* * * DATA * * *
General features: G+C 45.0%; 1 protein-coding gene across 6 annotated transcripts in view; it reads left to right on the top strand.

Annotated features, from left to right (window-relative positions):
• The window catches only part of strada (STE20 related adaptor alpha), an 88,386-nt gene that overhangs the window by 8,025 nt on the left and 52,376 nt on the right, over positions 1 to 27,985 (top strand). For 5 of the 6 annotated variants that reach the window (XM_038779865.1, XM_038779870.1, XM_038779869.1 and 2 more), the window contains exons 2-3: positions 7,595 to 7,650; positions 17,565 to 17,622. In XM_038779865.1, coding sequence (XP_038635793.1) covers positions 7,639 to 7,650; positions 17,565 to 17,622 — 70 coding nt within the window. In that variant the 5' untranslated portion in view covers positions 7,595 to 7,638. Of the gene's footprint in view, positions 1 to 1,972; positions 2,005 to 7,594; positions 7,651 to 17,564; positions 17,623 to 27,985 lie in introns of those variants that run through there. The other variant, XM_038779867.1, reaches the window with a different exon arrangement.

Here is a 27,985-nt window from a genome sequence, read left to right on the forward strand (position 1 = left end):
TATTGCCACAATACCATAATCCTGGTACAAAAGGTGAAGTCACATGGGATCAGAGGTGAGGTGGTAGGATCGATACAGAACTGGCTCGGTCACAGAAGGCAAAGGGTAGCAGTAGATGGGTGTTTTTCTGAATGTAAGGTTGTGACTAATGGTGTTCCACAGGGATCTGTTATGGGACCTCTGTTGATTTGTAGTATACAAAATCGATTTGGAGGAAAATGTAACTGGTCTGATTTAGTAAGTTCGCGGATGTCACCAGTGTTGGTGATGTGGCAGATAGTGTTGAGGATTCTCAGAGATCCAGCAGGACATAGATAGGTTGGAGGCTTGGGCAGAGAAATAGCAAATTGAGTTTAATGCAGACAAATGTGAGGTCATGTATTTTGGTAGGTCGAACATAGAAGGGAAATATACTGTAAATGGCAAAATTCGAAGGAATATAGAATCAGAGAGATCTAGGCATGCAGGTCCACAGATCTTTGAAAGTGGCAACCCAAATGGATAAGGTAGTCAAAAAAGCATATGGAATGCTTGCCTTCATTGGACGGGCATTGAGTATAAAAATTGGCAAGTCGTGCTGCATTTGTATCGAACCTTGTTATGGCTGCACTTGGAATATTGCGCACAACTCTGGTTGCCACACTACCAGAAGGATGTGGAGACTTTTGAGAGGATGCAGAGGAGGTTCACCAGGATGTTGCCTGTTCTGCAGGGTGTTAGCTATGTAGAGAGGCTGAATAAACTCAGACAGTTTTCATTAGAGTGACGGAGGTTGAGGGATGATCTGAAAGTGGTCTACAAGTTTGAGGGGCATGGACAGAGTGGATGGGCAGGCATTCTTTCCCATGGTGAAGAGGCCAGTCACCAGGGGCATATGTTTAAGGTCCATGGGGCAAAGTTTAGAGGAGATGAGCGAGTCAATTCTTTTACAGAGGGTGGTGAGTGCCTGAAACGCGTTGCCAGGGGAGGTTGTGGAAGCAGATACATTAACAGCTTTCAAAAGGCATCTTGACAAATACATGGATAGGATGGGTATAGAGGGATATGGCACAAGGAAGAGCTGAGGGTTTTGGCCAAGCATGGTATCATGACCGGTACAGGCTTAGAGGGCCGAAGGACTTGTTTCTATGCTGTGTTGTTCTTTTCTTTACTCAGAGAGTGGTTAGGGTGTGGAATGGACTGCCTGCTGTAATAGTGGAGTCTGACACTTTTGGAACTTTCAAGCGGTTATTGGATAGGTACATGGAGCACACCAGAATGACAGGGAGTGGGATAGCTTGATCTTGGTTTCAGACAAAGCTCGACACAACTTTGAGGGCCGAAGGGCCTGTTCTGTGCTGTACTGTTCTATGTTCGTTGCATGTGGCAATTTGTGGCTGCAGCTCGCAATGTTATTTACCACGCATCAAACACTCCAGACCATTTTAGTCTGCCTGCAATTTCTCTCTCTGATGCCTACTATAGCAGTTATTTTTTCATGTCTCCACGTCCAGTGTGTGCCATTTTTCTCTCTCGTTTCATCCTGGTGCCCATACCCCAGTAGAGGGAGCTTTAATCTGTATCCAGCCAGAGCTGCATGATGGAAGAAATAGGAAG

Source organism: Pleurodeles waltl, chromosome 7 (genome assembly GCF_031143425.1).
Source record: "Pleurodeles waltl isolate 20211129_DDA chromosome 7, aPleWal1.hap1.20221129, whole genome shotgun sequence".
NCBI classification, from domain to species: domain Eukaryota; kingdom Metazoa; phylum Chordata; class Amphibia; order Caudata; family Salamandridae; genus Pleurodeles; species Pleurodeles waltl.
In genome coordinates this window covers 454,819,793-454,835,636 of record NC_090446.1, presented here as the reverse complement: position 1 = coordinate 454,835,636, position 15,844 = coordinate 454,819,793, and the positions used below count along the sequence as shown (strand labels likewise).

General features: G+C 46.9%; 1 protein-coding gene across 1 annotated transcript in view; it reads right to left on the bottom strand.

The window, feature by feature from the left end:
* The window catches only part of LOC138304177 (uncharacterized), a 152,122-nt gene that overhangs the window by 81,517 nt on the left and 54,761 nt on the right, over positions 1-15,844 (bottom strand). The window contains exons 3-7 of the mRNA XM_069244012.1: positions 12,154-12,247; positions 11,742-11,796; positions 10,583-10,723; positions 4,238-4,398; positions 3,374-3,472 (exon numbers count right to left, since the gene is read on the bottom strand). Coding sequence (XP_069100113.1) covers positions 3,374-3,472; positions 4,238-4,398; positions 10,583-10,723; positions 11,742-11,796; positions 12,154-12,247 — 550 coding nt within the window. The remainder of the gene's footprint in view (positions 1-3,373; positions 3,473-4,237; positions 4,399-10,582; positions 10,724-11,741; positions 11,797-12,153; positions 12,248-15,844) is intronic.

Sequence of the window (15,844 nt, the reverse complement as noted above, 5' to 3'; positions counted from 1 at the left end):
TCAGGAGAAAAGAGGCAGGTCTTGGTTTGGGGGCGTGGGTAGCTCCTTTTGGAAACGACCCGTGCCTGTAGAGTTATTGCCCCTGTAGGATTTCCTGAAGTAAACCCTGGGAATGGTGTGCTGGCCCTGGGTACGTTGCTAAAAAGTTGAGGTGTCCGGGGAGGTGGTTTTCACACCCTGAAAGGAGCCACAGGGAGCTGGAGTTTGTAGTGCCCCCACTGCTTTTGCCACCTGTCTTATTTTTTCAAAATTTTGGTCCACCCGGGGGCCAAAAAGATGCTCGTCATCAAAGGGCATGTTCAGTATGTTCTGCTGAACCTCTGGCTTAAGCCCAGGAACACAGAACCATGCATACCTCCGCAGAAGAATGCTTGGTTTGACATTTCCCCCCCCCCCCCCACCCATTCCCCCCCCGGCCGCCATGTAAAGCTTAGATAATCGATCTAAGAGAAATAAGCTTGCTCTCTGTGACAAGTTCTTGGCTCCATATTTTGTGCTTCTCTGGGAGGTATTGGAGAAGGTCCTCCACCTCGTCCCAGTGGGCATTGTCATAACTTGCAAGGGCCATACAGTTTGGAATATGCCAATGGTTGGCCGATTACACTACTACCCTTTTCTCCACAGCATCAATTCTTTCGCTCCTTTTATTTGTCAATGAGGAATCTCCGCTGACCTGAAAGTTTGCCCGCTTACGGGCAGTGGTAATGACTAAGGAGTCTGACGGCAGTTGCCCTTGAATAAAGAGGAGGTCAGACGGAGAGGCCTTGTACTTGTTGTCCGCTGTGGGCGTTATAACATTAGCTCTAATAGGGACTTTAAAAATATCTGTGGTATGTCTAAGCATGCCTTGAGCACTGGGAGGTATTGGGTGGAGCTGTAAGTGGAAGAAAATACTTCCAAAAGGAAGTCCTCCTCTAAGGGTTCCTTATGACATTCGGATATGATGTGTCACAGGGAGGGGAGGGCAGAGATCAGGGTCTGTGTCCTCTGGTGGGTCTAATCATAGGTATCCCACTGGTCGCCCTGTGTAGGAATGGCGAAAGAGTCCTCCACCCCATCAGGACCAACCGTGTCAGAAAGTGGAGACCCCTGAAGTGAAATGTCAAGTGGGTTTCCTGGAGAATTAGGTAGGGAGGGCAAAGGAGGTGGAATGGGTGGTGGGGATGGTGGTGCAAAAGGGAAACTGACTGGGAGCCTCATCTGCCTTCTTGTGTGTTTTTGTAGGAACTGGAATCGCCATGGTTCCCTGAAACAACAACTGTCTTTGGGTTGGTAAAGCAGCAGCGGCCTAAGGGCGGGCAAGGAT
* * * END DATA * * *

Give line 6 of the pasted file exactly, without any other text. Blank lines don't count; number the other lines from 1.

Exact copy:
Source organism: Pleurodeles waltl, chromosome 7 (genome assembly GCF_031143425.1).